• “that it is not per se unethical or ‘inherently deceptive’ for an attorney in Arizona to record a telephone communication between the attorney and another individual without disclosing that the attorney is recording the communication, so long as the recording does not violate applicable federal or state law. The lawyer must still act consistent with all applicable Arizona Rules of Professional Conduct in making and using the recording, and an attorney’s undisclosed recording may still violate various Ethical Rules, depending on the facts of each case.”

Some members of the Arizona Committee dissented.  Here’s the crux of the dissent:

  • “Over the past 40 years, Arizona has imposed a general blanket prohibition against an attorney recording a conversation without disclosure based on the view that any such recording is inherently deceptive and in violation of ER 8.4(c). This blanket prohibition is subject to a number of exceptions that have been articulated in several ethics opinions. The bedrock for the blanket prohibition is the simple proposition that, although such recordings may be legal under Arizona law at the end of the day, lawyers need to hold themselves to a higher standard. Over those 40 years, this rule, along with its exceptions, has worked well. There has been no hue and cry for a change.” (citation omitted).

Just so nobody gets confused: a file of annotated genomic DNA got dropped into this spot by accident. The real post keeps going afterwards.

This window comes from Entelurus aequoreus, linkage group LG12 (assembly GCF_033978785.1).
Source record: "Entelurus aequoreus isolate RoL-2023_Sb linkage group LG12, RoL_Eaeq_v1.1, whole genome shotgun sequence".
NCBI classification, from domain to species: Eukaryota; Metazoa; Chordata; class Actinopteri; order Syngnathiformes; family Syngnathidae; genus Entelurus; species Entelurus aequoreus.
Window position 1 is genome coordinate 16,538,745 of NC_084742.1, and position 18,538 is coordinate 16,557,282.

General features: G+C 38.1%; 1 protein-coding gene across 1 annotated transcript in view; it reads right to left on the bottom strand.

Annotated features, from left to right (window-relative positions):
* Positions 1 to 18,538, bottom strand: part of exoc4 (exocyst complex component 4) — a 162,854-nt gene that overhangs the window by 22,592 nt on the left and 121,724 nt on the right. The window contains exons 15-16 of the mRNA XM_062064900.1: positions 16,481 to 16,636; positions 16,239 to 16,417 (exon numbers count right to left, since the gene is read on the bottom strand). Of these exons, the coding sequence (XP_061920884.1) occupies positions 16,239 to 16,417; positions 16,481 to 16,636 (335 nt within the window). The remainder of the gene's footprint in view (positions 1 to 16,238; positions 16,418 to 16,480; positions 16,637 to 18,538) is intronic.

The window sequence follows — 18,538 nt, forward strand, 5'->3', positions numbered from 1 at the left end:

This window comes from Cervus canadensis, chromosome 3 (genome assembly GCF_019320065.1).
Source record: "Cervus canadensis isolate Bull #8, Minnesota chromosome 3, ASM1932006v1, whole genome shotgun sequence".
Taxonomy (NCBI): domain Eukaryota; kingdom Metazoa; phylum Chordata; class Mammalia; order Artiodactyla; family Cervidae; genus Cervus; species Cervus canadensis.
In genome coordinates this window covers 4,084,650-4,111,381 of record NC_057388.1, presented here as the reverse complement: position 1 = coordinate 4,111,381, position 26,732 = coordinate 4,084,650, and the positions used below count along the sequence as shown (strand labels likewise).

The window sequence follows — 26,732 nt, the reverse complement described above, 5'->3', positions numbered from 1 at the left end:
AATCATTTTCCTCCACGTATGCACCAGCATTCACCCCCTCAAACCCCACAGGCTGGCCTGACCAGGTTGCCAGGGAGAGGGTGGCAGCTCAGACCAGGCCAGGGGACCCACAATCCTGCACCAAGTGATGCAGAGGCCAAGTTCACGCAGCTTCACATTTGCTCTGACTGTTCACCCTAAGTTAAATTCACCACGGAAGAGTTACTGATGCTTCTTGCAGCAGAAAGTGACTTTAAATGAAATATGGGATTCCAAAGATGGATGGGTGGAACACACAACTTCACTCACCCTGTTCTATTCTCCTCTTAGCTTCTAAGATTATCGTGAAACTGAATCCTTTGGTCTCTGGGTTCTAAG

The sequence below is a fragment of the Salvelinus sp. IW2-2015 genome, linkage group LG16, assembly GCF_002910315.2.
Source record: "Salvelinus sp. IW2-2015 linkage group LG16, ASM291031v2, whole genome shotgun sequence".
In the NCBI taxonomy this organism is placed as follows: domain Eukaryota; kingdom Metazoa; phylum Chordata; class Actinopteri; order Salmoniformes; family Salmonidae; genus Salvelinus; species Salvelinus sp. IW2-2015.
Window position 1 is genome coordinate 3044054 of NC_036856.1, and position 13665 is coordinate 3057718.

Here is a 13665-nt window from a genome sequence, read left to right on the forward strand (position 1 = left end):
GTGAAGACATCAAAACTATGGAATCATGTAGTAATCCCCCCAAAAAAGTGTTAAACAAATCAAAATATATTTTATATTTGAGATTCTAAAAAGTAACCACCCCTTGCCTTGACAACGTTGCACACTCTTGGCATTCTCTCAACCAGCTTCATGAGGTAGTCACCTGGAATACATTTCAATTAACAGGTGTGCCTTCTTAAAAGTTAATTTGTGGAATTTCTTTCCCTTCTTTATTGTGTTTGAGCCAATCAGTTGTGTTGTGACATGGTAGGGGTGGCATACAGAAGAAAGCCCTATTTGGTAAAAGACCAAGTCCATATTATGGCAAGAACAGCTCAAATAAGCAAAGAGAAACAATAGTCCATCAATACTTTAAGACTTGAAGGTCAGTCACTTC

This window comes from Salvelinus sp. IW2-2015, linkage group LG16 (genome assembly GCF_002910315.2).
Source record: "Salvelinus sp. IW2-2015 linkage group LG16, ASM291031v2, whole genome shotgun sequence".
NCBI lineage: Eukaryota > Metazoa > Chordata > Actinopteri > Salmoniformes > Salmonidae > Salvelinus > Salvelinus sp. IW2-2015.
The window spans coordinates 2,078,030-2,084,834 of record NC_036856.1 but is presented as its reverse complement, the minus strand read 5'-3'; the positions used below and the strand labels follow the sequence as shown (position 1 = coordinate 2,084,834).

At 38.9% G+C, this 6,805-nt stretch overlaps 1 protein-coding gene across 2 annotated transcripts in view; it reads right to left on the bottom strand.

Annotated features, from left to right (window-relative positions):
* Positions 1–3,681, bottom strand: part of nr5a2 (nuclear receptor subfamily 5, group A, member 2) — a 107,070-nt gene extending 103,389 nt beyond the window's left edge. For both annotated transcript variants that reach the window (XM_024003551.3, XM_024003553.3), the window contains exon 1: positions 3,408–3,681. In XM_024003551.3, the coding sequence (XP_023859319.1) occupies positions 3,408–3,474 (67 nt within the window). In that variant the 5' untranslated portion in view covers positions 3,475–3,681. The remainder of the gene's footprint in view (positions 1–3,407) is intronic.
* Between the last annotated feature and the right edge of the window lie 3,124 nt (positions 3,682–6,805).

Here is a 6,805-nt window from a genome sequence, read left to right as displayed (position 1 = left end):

In the end, and as reported by Professor Bernabe and Ethics at Law, the Arizona Supreme Court did not approve or adopt the opinion.  Still, aspects of the opinion provide educational value.  In particular, four of the majority’s caveats to its broader conclusion.

First, echoing the Vermont case that I mentioned above, the majority noted that it would continue to be a violation for a lawyer who was recording a conversation to state they were not.

Second, with respect to recording clients, the opinion stated that it is: